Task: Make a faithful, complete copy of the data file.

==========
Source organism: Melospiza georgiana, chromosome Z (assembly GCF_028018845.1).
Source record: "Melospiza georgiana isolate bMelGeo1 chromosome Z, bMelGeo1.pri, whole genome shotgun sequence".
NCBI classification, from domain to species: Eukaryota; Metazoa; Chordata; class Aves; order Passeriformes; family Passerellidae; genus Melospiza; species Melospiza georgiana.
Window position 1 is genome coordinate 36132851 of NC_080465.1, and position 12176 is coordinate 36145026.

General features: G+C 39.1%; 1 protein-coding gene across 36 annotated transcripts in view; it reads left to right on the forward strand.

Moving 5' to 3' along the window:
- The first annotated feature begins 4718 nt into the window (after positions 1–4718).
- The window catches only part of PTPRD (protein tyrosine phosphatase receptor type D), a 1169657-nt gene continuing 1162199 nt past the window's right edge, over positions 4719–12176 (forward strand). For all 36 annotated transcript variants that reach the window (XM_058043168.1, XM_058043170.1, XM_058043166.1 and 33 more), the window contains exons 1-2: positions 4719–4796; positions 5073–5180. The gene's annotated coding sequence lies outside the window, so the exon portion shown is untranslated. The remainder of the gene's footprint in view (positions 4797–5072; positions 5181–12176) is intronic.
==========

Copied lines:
Source organism: Melospiza georgiana, chromosome Z (assembly GCF_028018845.1).
Source record: "Melospiza georgiana isolate bMelGeo1 chromosome Z, bMelGeo1.pri, whole genome shotgun sequence".
NCBI classification, from domain to species: Eukaryota; Metazoa; Chordata; class Aves; order Passeriformes; family Passerellidae; genus Melospiza; species Melospiza georgiana.
Window position 1 is genome coordinate 36132851 of NC_080465.1, and position 12176 is coordinate 36145026.

General features: G+C 39.1%; 1 protein-coding gene across 36 annotated transcripts in view; it reads left to right on the forward strand.

Moving 5' to 3' along the window:
- The first annotated feature begins 4718 nt into the window (after positions 1–4718).
- The window catches only part of PTPRD (protein tyrosine phosphatase receptor type D), a 1169657-nt gene continuing 1162199 nt past the window's right edge, over positions 4719–12176 (forward strand). For all 36 annotated transcript variants that reach the window (XM_058043168.1, XM_058043170.1, XM_058043166.1 and 33 more), the window contains exons 1-2: positions 4719–4796; positions 5073–5180. The gene's annotated coding sequence lies outside the window, so the exon portion shown is untranslated. The remainder of the gene's footprint in view (positions 4797–5072; positions 5181–12176) is intronic.